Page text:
Review | Chromag Contact Flat Pedals – Nip Your Cranks, Not Your Shins

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Amanda tests and reviews Brandon Semenuk’s favourite flat pedals – the Chromag Contact

For the past six months I have gone from trail bike to enduro bike, back to trail, and eventually ended up on a steel hardtail. I’ve been changing shoes and bikes as if they grow on trees, with the one consistency being my pedals. And yes, I am sticking with flat pedals on a twitchy hardtail.

Shaped to keep your feet close to the cranks.

The Chromag Contact is Brandon Semenuk’s signature pedal, so if they’re good enough for that trickster they should be more than enough for me.

Designed with a lightweight compact platform that protrudes out around the axle and bearing housing to bring your feet closer to the cranks, they offer a level of control that I haven’t had before. The bearing housing is very neat and flush with the pedal body, making sure it doesn’t get in the way.

Neat bearing housing.

Chromag Contact Pedals – The Ride

The pedals encourage your feet to nip the cranks, which initially felt restrictive to me. This meant I had to adjust my positioning and pedalling style, but once I adjusted to adjust them I soon realised the advantage.

I had far more control over the back end of the bike, and in particular on the hardtail. My feet don’t bounce off the pedals and I have quite a good ‘grip’ on the entire back end. If I jump on someone else’s bike now, I inadvertently place my feet inwards to give that same crank-nippy goodness.


To add to this contact with the bike (and I JUST, at this moment, realised where they got the name ‘Contact’ from), the traction between shoe and pedal is at the stickier end of the scale. There’s just enough give to allow you to adjust your feet if need be, but in general your feet are planted with these.

I appear to have stood in poo in my new ION shoes :(

I have ridden in FiveTen Freerider, FiveTen Freerider Pro, Shimano GR7 and most recently ION Raid Select shoes. In all cases, my pedals have been more than just a contact point.

You know those trails that have inconveniently placed DeathRocks exactly where your tyre wants to be, and you get ejected off? Well, being able to pull the entire bike up or around those rocks/roots both quickly and efficiently has saved my arse on several occasions.

The pedals are ever so slightly concave, for added grip as your foot sinks in.

The ION Raid Select in particular seem to be having a love affair with my Chromag Contact pedals – completely inseparable and each bringing out the best in one another. I have been riding some very loose, rocky descents at speed on my hardtail, and my feet have remained where they need to be at all times.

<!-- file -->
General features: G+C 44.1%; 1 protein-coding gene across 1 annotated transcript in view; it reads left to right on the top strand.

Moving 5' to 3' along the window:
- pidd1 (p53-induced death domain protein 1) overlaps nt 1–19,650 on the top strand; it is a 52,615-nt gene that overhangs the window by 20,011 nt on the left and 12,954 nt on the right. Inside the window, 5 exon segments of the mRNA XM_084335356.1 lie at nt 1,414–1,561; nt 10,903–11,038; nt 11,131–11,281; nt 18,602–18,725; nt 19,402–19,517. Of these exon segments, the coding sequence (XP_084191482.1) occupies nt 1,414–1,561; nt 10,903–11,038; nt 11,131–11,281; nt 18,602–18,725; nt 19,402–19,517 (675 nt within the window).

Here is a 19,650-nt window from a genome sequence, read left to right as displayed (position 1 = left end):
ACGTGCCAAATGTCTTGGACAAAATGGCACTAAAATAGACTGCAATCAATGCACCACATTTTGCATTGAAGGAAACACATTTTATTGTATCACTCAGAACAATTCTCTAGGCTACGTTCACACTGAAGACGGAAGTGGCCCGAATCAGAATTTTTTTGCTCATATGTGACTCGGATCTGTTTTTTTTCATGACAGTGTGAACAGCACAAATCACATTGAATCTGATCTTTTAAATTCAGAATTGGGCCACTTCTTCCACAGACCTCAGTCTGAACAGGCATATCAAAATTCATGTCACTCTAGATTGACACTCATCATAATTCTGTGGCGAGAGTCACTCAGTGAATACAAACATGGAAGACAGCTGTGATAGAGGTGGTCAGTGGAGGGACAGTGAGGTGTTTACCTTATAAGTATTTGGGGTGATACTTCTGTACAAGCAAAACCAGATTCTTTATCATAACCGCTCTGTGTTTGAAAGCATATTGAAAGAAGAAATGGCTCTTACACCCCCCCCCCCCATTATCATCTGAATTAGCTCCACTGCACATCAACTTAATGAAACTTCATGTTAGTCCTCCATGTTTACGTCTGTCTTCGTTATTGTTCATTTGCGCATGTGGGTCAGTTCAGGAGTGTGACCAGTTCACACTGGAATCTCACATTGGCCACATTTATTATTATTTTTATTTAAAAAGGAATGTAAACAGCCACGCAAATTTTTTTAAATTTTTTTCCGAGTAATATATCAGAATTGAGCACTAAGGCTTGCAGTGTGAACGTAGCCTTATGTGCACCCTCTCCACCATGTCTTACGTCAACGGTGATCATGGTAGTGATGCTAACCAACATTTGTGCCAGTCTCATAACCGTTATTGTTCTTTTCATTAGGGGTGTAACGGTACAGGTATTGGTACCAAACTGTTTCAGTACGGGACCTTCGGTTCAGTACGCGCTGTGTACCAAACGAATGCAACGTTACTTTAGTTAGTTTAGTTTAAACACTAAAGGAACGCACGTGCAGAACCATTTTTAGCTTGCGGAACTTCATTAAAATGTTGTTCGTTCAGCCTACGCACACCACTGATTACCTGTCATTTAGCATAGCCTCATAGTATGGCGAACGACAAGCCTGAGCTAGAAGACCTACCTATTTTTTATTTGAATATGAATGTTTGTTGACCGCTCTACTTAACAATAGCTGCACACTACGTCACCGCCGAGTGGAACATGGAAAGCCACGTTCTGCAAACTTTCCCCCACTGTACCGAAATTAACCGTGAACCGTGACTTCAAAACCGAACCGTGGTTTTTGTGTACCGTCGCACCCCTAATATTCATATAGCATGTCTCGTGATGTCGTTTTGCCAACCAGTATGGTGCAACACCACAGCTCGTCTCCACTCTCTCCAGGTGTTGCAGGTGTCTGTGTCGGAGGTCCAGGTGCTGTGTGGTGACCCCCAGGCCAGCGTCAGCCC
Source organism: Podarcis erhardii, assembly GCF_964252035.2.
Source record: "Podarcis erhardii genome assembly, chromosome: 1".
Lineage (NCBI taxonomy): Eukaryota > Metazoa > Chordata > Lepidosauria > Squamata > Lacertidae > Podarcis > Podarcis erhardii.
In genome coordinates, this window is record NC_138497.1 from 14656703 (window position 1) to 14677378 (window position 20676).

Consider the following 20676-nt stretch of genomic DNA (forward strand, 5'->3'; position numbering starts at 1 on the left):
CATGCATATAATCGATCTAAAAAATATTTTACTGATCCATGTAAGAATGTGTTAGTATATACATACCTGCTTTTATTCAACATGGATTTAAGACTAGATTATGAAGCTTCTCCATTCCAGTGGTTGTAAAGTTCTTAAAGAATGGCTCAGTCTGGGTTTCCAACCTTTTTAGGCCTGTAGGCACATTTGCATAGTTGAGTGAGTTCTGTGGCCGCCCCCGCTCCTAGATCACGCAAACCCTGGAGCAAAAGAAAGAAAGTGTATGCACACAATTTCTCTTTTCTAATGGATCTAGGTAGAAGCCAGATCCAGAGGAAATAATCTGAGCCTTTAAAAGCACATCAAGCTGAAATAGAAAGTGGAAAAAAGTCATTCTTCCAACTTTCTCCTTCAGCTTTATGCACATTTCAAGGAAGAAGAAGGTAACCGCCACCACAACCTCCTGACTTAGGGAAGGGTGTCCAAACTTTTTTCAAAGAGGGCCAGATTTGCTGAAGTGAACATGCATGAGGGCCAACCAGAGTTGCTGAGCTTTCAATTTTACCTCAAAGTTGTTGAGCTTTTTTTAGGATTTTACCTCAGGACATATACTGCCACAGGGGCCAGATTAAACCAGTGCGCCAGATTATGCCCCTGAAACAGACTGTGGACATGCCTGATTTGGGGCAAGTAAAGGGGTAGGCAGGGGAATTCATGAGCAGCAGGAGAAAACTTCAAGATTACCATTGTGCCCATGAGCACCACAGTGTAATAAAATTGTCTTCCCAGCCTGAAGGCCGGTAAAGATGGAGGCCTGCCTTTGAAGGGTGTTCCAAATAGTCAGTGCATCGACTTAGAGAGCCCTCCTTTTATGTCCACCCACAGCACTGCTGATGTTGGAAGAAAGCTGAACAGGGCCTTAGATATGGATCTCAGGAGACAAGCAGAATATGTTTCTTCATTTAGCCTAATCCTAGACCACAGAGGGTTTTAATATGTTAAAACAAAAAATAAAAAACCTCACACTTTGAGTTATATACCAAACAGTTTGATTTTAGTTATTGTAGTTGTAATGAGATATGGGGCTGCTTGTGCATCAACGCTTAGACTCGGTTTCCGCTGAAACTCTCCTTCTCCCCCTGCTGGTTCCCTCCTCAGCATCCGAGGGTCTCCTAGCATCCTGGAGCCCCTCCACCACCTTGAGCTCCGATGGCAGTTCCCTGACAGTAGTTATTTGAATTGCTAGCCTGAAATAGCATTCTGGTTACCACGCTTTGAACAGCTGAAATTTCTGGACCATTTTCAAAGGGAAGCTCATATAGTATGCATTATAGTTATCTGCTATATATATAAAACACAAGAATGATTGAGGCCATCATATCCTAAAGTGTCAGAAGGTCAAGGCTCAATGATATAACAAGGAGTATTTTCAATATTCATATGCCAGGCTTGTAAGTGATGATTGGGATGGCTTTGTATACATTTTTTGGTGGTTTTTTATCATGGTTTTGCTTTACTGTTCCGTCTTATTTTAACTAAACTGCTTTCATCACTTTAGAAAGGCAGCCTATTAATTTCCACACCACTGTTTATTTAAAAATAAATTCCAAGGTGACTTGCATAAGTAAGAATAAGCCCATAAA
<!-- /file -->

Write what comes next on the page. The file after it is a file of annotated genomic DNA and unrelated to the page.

As mentioned, I have done a lot of bike swapping in the last six months, and I’ve put a lot of miles in on these pedals. Aesthetically they have the usual signs of wear that you get with any pedal, but the bearings themselves still feel as smooth as the day I got them. I haven’t lost any pins either. 

The edges are curved off for extra clearance, and very solid.

My main points of reference I have for these are the DMR V12 and Hope F20 pedals. I’d like to say the Chromag’s are superior all round, but on climbs I can’t say I noticed a difference. If anything, I’ve experienced the odd squeak from the front of my shoes rubbing the cranks which makes me wonder if the Chromag Contact pedals are better suited to enduro/DH/DJ riding where you don’t pedal as much. I find myself bouncing off V12 pedals on a hardtail, but I haven’t committed the time to finding the perfect flat shoe match for those, and the argument remains that I should probably try clipping in now my daily ride is a Ragley Piglet.

Chunky pins on the inside to keep them in place.

Chromag Contact Pedals Gen 2

Now the riding is out of the way, let’s talk maintenance. You can get a replacement axle kit for the Chromag Contact pedals for £40 which includes everything you need for a full rebuild should you need it. I have really hammered these pedals and as mentioned, they show very little sign of wear beyond surface damage. A pack of 40 replacement pins will cost you £13, and with those there are 24 placement options. I have been using 9 pins either side at the shortest they go – the pins come with 1mm spacers, so they’re 3mm out the pedal with the spacer and 4mm without. A few more details about the pedals:

  • 422g for the pair, with 9 pins either side
  • Platform dimensions: 105mm x 110mm
  • Platform thickness: 10.7mm front & rear, 10.6mm in concave centre
  • Available in 5 colour options


If you’re in the market for a pedal that takes its job as a contact point with your bike very seriously, but you aren’t wanting to clip in, I’d put these high on your list. Showing little sign of wear after 6 months of daily use and seeming to suit most flat pedal shoes, they’re pricier than the likes of a DMR V12 but once pointing downhill you can, in my opinion, justify that extra cash.

Review Info

Brand: Chromag
Product: Contact Pedal
Price: £109.99
Tested: by Amanda for 6 months
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Amanda Wishart

Art Director

Amanda is our resident pedaller, who loves the climbs as much as the descents. No genre of biking is turned down, though she is happiest when at the top of a mountain with a wild descent ahead of her. If you ever want a chat about concussion recovery, dealing with a Womb of Doom or how best to fuel an endurance XC race, she's the one to email.

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